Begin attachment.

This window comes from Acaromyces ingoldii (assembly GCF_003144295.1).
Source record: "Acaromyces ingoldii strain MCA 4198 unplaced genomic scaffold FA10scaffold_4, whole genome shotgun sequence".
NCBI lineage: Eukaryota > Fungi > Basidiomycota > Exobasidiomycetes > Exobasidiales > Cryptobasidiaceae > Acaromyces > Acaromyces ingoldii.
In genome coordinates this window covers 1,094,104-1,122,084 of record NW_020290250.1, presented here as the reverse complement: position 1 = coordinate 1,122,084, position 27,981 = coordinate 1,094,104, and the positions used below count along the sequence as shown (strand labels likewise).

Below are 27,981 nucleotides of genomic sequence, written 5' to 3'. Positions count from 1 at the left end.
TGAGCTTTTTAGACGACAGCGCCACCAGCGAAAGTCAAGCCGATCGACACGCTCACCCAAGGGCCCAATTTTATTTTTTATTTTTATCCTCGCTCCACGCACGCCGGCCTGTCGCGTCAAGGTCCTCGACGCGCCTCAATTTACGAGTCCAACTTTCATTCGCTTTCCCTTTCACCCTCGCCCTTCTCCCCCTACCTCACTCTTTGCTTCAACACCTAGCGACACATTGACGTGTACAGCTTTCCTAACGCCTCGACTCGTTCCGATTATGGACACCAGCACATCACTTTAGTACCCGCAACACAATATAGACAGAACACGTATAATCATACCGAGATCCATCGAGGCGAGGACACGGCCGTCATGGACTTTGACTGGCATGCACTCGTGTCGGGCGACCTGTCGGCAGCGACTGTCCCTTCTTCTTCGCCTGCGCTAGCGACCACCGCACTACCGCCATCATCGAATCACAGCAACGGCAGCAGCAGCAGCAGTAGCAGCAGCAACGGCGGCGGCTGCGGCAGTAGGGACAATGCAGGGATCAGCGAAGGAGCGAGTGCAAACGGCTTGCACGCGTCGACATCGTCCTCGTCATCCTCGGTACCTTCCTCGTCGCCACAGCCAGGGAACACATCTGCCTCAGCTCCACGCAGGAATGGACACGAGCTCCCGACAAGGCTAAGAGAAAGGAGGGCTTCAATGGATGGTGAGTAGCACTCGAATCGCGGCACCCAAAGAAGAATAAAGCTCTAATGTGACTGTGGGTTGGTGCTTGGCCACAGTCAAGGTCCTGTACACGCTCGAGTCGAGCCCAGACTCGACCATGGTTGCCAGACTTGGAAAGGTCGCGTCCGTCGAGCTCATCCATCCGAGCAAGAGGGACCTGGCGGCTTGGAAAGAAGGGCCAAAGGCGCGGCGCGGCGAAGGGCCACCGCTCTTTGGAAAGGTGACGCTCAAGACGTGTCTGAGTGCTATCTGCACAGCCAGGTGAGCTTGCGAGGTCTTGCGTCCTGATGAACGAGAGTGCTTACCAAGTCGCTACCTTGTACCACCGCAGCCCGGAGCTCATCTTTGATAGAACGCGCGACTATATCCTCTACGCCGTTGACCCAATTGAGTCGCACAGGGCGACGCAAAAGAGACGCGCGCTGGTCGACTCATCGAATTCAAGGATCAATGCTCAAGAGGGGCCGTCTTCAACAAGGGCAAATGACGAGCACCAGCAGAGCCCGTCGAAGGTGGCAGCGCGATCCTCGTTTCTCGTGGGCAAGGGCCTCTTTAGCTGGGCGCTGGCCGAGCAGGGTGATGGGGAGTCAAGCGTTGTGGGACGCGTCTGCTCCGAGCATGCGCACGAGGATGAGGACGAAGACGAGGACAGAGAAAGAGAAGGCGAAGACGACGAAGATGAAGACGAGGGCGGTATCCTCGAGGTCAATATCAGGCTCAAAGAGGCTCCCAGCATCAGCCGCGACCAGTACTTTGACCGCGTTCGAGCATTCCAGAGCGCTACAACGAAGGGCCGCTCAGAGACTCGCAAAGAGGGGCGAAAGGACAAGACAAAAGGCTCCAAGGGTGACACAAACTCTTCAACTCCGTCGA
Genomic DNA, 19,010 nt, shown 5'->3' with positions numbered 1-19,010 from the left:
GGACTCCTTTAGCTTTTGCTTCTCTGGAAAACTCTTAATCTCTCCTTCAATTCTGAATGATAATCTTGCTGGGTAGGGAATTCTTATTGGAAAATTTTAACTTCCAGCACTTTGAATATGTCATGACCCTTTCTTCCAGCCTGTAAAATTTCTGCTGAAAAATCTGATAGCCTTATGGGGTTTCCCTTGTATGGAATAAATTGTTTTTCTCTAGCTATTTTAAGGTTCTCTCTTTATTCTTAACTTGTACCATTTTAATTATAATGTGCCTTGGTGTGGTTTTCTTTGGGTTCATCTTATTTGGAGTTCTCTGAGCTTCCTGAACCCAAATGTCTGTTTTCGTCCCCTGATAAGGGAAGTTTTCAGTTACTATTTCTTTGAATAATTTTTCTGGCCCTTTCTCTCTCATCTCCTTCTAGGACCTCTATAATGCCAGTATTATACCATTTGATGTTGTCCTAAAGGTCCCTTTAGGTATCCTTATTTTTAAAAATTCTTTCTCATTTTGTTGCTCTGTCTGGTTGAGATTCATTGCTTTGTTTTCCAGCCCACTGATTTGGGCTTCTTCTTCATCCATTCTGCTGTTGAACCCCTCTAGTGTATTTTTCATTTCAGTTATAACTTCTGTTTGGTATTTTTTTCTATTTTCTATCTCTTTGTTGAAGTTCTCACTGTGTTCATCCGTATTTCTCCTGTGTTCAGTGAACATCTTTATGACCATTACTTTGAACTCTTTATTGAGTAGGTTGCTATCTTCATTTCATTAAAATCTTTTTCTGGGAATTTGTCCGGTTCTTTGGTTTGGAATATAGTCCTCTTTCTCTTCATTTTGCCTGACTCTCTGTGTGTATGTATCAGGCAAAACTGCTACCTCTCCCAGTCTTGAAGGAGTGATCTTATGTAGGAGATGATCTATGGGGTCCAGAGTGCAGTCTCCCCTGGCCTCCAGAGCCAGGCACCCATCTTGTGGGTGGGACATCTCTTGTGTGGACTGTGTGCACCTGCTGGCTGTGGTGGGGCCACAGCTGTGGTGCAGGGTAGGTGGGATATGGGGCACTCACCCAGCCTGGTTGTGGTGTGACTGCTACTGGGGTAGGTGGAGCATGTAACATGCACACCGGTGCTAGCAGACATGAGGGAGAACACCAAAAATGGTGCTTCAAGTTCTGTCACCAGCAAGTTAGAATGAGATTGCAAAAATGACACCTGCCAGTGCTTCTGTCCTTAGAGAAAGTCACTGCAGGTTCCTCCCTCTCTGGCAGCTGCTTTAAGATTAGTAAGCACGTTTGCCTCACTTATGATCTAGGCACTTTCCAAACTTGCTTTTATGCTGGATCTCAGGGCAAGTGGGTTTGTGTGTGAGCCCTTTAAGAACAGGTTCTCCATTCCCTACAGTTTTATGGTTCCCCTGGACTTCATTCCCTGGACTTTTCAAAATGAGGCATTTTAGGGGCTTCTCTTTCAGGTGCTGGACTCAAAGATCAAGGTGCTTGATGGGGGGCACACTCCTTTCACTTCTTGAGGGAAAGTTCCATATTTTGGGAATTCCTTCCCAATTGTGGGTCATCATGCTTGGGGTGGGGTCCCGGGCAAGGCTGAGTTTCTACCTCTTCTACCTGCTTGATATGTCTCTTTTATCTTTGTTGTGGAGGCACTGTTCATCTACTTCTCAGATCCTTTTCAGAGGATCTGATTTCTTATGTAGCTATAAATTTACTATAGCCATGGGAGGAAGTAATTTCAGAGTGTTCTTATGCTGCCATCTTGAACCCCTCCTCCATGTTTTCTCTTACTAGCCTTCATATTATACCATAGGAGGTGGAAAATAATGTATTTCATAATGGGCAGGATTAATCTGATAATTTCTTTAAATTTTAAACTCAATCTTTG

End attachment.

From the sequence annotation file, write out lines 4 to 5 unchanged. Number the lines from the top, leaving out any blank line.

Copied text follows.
In genome coordinates this window covers 1,094,104-1,122,084 of record NW_020290250.1, presented here as the reverse complement: position 1 = coordinate 1,122,084, position 27,981 = coordinate 1,094,104, and the positions used below count along the sequence as shown (strand labels likewise).

Below are 27,981 nucleotides of genomic sequence, written 5' to 3'. Positions count from 1 at the left end.